There is no genuine issue of fact as to the responsibility of the defendants. It is admitted that defendant Curran, as President of the NMU, and defendants Karchmer, Segal, and Freedman, as Trustees of the Pension Fund, were responsible for authorizing the amendment including the non-officers in the Pension Plan. Defendant Wall, as Secretary-Treasurer, is responsible for the financial affairs of the NMU, and under the 1960 Constitution he and Curran are "directed to pay all obligations incurred by or on behalf of the Union," including payments to the Pension Plan. Defendant Perry, formerly Assistant to the President, was a non-officer who by the amendment was made eligible to receive pension benefits under the Pension Plan.

 Under 29 U.S.C. § 501, defendants Curran, Wall, and Perry owe a fiduciary duty to the NMU and its members


"to hold its money and property solely for the benefit of the organization and its members and to manage, invest, and expend the same in accordance with its constitution . . . and . . . to refrain . . . from holding or acquiring any pecuniary . . . interest which conflicts with the interests of such organization . . ."

 Defendants Karchmer, Segal, and Freedman owe the same fiduciary duty to the NMU and its members as Trustees of the officers' Pension Plan.

 Plaintiffs' action for breach of defendants' fiduciary duties is not barred by laches. The amendment including the non-officers in the Pension Plan was adopted in 1961, and less than seven years later plaintiffs requested the NMU for an accounting and for a return of moneys contributed to the Pension Plan. In an action based on breach of fiduciary duties, the defense of laches is carefully scrutinized, Libby v. L. J. Corporation, 101 U.S. App. D.C. 87, 247 F.2d 78, 82 (1957), and in this case defendants have made no showing that they have been prejudiced by the delay.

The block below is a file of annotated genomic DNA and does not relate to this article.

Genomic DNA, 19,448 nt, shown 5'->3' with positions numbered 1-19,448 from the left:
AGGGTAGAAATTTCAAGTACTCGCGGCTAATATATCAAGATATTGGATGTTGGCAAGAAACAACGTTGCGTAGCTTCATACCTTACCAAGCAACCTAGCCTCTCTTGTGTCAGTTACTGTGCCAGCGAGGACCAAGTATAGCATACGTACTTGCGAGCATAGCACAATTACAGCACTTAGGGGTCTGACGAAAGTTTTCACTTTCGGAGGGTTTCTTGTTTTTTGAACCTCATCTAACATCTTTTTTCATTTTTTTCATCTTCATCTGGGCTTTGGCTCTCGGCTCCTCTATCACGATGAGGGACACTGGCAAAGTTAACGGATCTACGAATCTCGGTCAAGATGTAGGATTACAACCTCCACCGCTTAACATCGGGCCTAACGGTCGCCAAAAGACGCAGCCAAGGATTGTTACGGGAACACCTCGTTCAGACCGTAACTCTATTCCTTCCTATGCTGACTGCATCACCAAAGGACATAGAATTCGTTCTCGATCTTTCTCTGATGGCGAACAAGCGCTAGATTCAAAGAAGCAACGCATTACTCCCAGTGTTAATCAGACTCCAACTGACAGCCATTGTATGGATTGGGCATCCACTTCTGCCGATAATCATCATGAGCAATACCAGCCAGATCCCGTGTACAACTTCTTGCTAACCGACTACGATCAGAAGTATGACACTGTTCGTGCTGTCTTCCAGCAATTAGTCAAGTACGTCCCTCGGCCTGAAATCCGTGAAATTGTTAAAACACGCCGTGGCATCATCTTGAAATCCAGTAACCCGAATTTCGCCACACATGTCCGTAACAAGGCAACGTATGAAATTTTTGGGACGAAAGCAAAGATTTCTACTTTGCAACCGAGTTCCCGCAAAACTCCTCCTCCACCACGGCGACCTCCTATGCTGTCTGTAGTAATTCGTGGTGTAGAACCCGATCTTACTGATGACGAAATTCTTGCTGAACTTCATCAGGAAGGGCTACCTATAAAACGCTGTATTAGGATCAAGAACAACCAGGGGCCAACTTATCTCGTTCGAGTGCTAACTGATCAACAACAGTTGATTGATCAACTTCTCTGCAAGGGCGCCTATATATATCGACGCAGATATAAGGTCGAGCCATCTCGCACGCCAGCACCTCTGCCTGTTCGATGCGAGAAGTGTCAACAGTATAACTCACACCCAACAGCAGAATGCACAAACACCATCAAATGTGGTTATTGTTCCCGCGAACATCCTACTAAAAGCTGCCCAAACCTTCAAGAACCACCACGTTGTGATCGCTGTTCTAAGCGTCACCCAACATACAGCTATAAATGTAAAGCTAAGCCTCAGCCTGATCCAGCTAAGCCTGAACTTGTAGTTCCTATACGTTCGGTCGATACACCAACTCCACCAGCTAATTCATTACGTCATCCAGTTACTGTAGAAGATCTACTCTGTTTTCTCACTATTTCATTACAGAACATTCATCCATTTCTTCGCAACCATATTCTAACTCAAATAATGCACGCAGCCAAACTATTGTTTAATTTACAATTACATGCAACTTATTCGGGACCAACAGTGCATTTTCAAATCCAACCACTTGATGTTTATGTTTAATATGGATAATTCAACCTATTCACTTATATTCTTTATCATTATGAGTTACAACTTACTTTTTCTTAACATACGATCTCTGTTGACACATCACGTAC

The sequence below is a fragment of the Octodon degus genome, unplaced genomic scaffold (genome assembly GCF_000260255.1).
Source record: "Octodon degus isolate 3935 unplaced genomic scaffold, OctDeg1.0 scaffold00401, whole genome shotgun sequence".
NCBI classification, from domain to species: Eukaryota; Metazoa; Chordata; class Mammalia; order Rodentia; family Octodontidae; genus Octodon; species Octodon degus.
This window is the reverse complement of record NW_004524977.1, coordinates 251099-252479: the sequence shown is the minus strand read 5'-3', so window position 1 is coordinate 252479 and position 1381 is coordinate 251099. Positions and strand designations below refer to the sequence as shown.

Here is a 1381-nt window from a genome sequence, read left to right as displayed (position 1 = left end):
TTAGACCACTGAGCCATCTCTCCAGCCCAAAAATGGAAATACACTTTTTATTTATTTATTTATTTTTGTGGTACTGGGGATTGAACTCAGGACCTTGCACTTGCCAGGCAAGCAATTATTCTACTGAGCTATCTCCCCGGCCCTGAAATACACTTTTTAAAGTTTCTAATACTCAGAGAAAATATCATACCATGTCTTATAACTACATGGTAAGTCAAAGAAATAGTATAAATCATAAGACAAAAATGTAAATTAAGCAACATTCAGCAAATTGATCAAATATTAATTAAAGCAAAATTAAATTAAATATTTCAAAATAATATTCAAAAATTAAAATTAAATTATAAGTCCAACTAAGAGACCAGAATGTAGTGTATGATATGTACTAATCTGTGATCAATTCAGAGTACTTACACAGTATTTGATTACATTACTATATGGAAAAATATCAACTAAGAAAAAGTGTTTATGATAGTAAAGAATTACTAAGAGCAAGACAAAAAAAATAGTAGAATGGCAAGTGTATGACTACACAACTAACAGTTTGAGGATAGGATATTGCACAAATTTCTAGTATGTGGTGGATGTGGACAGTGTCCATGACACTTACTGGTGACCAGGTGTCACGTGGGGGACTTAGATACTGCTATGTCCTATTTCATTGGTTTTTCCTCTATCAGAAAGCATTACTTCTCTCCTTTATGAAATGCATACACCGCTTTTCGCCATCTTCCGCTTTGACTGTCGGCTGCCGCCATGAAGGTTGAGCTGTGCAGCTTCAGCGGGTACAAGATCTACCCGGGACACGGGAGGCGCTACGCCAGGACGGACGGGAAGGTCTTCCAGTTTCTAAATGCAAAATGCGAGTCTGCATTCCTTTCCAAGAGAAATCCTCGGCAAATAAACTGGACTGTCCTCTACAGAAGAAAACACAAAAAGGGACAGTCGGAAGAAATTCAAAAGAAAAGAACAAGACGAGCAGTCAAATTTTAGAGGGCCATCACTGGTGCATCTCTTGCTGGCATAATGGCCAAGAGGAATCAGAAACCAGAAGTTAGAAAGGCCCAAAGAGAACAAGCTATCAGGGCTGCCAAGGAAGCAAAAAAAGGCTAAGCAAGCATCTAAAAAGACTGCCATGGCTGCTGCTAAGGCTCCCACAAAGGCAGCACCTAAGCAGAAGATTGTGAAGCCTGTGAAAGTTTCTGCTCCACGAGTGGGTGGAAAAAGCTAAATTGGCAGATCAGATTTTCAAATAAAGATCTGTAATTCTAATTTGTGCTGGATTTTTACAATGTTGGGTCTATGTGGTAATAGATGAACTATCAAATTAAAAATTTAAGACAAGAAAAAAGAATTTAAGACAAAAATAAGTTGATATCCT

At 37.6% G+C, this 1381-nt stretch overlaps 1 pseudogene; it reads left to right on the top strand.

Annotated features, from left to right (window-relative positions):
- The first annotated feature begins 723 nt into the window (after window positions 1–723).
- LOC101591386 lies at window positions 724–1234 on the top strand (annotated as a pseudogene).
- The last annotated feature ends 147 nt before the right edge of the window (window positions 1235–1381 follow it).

Although it appears that plaintiffs did not timely serve their cross-motion for summary judgment, see Rule 56(c), F.R. Civ. P., the court will consider the cross-motion, inasmuch as it could enter judgment for plaintiffs on its own motion, Bell v. Waterfront Commission of N. Y. Harbor, 183 F. Supp. 175 (S.D.N.Y. 1960), aff'd, 279 F.2d 853 (2d Cir. 1960). See also Williams v. Howard Johnson's Inc. of Washington, 323 F.2d 102, 104 (4th Cir. 1963); 6 Moore, Federal Practice, P 56.15[6] (2d ed. 1966).

 Accordingly, defendants' motion to dismiss plaintiffs' action or, in the alternative, for summary judgment, is denied. Plaintiffs' motion for summary judgment is granted, and judgment will be entered in favor of plaintiffs, directing defendants to account; enjoining defendant Trustees from paying any benefits under the Pension Plan to non-officers; and directing the Trustees to return to the NMU all moneys received by the Trustees for the benefit of non-officers, with interest from the dates the moneys were received. Plaintiffs are entitled to costs, disbursements and attorneys' fees out of the amounts returned by the Trustees to the NMU, in such amounts as may be approved by the Court.